With Eastern European immigrants came to the Jewish immigrants. Major Jewish immigration to New York began in the 1880s with the increase on antisemitism in Europe. The original population of Jews settled in the Lower East Side of Manhattan. The Jewish delis revolutionized the deli and everything we came to know about them. They served hot foods in a cafeteria style, where you pick up your tray order and go on up to the register and pay. Jewish delis follow the kosher laws and some of their delicacies include matzo ball soup, gefilte fish, and pastrami. Traditional pastrami is made from the navel end of the beef, which is much more fatty than the chest end of the beef. It is then “corned” and seasoned with different herbs and spices to obtain its flavor. The meat is meant to be steamed before slicing and serving. The word “pastrami” is derived from Yiddish but likely came from Turkish origin. A similar dish is served in Armenian cuisine called “basturma” and also as “basterma” in Arabic cuisine. Its current form is associated with a Jewish deli selling “pastrami” in New York City in 1887. It's likely the word was made to sound like the Italian word salami to make it more marketable to customers. The classic New York sandwich is the pastrami sandwich on rye. It comes in different variations, some people like it with coleslaw and other like it with Russian dressing which is similar to thousand island sauce.
The most famous and loved delis in New York are Jewish. They include the 2nd Ave Deli, The Stage Deli, The Carnegie Deli, and Katz' Deli. Some may argue which has the best sandwich but Katz' deli on the Lower East Side might be the most famous. Katz' was founded in 1888 by a Russian immigrant and is known for its pastrami, corned beef, and hot dogs. Every week Katz' is going through about twelve thousand pounds of meat. Its famous slogan “Send a salami to your boy in the army” came about in World War two and to this day salami is sent to troops in the war. Katz' was in the film When Harry Met Sally and has been featured on television both on PBS and the Travel Channel.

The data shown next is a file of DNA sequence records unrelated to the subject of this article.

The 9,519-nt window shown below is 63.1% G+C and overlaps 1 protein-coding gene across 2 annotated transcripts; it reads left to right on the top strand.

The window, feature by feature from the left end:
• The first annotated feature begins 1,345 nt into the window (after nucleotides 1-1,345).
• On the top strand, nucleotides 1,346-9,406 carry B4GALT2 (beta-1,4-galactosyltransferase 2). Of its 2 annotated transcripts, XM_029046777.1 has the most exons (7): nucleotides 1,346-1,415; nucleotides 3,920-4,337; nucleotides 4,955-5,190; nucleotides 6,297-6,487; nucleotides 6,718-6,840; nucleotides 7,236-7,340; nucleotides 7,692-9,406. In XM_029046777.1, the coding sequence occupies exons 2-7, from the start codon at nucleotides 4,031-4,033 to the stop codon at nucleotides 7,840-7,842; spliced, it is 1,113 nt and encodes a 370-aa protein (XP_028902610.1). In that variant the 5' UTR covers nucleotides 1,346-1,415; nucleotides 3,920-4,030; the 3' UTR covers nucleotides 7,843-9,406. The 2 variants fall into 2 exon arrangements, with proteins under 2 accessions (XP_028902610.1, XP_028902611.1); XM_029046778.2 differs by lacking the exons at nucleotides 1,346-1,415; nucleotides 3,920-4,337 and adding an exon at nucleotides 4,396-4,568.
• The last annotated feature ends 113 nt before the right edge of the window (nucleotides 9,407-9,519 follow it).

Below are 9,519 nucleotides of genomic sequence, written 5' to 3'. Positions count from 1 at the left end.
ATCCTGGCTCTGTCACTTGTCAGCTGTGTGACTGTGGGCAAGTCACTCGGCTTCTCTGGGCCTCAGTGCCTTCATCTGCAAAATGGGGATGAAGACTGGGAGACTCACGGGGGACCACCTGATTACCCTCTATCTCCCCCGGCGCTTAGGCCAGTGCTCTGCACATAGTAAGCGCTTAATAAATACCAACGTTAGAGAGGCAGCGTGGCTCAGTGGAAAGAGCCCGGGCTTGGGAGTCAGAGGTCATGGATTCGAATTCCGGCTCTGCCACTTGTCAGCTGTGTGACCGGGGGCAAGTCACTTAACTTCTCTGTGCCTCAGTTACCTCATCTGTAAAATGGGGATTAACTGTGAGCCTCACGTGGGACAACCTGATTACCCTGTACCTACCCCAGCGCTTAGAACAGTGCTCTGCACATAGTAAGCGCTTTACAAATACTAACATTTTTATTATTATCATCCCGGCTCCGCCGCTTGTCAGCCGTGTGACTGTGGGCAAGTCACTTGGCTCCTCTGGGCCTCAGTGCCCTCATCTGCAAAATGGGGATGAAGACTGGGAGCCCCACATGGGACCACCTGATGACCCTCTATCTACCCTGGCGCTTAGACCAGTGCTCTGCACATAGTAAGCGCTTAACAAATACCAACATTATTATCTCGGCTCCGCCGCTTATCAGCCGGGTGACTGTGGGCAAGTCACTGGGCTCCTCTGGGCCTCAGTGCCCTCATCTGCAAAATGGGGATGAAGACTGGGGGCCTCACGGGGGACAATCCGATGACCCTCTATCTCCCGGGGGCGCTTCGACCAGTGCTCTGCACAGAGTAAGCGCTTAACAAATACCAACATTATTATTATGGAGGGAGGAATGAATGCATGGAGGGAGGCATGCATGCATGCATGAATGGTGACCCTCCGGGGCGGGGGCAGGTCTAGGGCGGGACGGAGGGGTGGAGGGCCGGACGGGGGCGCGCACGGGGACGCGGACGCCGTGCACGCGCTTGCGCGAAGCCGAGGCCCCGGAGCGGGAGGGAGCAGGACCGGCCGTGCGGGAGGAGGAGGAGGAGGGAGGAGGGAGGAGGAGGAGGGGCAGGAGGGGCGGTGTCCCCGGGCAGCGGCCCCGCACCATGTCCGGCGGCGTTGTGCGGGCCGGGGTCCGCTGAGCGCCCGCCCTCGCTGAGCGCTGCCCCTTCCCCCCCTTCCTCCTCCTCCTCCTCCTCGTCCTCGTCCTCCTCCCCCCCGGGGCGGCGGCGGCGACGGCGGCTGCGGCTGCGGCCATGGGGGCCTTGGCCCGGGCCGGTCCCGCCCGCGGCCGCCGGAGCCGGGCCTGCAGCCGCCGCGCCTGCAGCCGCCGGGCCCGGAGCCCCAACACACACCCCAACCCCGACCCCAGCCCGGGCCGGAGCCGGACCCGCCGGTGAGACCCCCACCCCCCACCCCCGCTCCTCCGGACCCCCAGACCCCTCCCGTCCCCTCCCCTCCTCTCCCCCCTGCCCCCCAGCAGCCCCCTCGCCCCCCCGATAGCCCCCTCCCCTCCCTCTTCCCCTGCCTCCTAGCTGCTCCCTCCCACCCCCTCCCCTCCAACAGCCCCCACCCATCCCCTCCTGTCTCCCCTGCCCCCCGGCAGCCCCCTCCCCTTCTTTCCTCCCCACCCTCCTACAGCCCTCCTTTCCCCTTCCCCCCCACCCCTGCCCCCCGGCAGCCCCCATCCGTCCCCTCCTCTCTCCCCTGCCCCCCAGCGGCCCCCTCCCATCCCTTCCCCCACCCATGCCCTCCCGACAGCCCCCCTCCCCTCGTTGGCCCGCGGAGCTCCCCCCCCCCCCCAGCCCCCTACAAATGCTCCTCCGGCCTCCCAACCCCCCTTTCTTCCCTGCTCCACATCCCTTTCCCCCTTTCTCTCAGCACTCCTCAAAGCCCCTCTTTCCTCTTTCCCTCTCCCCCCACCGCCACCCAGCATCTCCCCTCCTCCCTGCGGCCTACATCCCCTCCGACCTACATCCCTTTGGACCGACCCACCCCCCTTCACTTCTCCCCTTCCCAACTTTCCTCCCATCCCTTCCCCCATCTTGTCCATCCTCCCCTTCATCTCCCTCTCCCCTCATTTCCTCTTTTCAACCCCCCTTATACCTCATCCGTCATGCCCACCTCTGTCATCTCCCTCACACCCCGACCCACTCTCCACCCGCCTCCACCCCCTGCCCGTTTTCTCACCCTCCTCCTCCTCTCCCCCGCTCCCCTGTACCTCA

The deli as we know it in America was an evolution process. The first shops sold only meats and delicacies, but they eventually moved on to selling hot and prepared foods. The delis today remain specialized to the culture they originate from, but more varieties exist. American culture has spawned its own deli style with the submarine style sandwiches and commercialization of sandwiches with places like Subway and Quizno's. The Bay Area and Los Angeles have excellent traditional Jewish delis which I was able to attend for on field research on the traditional deli experience. With the great appeal and magnitude of meat aficionados it seems the deli will remain and evolve as tastes change.